Gold is an essential element in the cultures of many lands. In most African and Asian countries, births, marriages and deaths feature gold in the rituals. But just what that price has been in human and environmental costs is too astronomical to assess. Rich investors have been willing to set a high currency price on gold, but it has usually been the poor who paid the real price: the tons of ore and hundreds of gallons of poisonous substances that go into the extraction of gold, and the chlorine, mercury and cyanide that have filtered into croplands and water sources. Meanwhile the demand for gold in jewelry goes on regardless. Indians, the largest gold buyers in the world, would still rather invest in gold than in almost anything else. An exclusive jewelers store in Amsterdam caters to rich clients who would easily spend $50,000 on a necklace. But in reality it is the poor who pay the real price of gold. Gold is a rare substance, but technological progress has meant that it is now relatively cheap to mine.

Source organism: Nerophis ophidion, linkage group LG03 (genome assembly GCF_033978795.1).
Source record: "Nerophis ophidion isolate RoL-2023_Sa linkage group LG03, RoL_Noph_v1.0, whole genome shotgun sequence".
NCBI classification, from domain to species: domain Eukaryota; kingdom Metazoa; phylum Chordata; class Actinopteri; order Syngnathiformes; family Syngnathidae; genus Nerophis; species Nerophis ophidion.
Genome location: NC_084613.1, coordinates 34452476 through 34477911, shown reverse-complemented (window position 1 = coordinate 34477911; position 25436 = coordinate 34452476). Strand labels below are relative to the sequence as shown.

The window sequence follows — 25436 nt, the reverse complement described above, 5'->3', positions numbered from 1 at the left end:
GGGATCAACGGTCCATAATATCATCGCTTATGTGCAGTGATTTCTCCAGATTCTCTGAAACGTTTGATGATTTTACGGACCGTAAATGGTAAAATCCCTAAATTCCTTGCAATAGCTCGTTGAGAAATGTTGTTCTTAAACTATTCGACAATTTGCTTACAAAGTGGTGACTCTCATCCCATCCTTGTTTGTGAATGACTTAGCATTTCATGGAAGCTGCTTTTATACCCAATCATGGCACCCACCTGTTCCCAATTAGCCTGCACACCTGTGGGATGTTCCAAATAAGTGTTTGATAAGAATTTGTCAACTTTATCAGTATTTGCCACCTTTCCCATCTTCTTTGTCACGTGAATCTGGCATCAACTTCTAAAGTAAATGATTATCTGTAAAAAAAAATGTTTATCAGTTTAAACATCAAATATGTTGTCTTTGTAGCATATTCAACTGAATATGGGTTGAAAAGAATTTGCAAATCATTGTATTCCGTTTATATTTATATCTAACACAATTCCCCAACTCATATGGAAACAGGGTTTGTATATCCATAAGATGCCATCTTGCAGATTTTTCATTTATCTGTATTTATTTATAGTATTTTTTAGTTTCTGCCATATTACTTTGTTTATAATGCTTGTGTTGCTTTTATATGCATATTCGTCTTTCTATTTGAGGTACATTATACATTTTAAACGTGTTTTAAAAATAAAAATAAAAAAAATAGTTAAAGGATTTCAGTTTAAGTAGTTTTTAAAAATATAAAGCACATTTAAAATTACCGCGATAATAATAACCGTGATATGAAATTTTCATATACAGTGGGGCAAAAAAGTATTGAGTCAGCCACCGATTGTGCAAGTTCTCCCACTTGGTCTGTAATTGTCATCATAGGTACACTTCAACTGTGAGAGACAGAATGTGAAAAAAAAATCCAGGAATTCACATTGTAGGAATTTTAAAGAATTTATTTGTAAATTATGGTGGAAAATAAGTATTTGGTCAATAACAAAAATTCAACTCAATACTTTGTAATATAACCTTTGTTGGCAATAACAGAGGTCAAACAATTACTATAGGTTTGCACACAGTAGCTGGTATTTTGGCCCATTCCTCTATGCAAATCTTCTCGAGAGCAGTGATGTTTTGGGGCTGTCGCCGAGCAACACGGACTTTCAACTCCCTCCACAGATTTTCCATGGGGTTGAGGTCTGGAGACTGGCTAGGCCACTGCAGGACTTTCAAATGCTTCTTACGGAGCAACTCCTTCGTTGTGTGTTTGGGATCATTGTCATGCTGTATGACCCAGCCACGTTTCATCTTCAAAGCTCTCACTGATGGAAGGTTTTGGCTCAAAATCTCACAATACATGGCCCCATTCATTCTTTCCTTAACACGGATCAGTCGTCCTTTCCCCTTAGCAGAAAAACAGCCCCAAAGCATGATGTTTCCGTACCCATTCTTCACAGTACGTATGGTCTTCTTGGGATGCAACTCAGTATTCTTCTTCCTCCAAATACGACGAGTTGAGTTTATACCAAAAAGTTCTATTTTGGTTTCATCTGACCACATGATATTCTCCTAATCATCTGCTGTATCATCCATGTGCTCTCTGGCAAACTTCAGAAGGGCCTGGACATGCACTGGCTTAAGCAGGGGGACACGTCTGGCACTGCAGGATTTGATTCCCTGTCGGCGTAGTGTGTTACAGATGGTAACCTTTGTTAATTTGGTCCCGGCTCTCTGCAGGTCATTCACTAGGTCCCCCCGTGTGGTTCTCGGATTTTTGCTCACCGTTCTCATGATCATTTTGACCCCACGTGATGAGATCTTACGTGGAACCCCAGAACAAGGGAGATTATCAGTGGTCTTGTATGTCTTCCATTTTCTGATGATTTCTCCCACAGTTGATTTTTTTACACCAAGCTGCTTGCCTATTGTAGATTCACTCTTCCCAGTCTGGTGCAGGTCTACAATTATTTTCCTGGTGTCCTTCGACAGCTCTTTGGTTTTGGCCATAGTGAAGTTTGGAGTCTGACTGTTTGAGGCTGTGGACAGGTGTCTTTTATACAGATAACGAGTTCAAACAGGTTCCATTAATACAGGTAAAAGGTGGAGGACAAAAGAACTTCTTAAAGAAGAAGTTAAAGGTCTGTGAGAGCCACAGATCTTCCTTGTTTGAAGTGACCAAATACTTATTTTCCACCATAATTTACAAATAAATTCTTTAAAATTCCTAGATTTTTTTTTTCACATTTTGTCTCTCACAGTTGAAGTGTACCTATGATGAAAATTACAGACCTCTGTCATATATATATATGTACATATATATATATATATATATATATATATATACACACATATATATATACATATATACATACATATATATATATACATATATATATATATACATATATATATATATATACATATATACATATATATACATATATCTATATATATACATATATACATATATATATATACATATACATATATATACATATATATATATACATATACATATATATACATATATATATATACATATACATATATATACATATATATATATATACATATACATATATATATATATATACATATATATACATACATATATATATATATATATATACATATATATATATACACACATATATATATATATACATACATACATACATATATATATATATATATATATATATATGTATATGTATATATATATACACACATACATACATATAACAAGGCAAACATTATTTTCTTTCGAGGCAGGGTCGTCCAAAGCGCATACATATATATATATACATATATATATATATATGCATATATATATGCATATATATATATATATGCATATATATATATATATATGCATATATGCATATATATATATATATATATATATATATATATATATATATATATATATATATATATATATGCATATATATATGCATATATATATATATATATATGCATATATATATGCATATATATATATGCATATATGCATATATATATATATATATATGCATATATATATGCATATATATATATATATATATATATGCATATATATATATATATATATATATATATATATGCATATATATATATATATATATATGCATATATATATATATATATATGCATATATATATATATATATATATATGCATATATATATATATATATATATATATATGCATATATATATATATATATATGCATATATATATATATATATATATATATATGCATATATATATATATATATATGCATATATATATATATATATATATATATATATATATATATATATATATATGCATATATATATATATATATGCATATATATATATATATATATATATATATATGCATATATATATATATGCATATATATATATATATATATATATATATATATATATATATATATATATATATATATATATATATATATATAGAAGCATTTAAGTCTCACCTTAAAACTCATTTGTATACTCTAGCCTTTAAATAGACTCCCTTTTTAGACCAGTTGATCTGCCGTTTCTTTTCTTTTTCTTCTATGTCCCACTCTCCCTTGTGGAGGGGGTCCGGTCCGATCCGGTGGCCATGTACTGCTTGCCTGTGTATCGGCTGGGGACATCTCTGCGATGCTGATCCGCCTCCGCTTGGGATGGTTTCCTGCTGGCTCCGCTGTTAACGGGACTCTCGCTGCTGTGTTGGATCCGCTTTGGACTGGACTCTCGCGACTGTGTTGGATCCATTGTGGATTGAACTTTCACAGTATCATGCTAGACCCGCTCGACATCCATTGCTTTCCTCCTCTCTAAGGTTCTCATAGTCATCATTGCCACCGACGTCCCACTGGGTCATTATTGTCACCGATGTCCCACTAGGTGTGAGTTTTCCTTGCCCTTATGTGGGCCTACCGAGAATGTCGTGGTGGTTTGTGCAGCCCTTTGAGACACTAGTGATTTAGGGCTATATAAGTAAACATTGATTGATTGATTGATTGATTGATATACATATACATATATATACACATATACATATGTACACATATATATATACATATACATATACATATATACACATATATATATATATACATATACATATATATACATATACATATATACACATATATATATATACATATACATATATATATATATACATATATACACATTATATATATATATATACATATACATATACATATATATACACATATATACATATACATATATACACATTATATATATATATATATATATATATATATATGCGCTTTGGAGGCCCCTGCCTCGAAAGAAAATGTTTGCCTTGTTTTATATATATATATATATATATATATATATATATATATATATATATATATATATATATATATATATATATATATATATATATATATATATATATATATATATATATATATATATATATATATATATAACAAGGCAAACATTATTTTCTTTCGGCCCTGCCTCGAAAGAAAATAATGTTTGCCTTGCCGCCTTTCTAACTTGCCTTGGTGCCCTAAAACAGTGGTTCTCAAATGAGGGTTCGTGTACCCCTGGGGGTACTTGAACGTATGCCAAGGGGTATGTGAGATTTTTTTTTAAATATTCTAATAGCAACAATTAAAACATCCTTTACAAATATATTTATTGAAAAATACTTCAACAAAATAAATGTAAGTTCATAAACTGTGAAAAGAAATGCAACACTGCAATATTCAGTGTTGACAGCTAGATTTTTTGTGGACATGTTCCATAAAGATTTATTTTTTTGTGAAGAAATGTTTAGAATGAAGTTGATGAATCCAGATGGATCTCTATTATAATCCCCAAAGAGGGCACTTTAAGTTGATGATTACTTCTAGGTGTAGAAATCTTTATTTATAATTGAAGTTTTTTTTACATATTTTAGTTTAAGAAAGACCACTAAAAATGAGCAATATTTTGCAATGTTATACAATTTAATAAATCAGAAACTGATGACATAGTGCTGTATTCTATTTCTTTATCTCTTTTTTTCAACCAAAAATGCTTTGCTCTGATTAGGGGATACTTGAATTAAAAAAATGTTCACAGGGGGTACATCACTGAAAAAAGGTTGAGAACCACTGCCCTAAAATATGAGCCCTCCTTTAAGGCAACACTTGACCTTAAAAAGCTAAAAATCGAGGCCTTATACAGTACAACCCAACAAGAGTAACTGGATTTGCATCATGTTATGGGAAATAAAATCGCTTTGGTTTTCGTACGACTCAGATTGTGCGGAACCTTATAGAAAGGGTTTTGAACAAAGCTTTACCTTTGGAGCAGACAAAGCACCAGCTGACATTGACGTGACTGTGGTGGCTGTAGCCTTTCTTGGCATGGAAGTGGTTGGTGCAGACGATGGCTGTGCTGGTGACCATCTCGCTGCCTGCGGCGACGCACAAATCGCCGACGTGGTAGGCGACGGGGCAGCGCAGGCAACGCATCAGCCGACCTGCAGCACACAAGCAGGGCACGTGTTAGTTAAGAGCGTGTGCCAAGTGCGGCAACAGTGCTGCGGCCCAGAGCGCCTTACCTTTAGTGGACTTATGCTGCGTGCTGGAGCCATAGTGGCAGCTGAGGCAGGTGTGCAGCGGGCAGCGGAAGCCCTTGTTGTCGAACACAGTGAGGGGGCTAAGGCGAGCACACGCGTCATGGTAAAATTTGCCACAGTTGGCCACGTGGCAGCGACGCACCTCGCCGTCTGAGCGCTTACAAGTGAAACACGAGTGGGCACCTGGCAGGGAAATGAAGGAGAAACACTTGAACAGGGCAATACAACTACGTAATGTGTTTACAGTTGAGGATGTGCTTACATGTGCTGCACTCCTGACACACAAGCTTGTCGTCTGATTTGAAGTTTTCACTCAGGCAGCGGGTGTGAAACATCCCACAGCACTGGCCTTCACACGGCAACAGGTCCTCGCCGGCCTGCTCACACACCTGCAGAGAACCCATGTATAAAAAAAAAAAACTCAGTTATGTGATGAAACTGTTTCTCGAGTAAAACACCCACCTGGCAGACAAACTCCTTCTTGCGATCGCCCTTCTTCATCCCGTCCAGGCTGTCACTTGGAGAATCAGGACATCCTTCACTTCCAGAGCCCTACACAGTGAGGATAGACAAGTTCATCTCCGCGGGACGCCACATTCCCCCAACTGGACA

Produced by Dheera Sujan and Michele Ernsting
Broadcast in Euroquest 14 April, 2000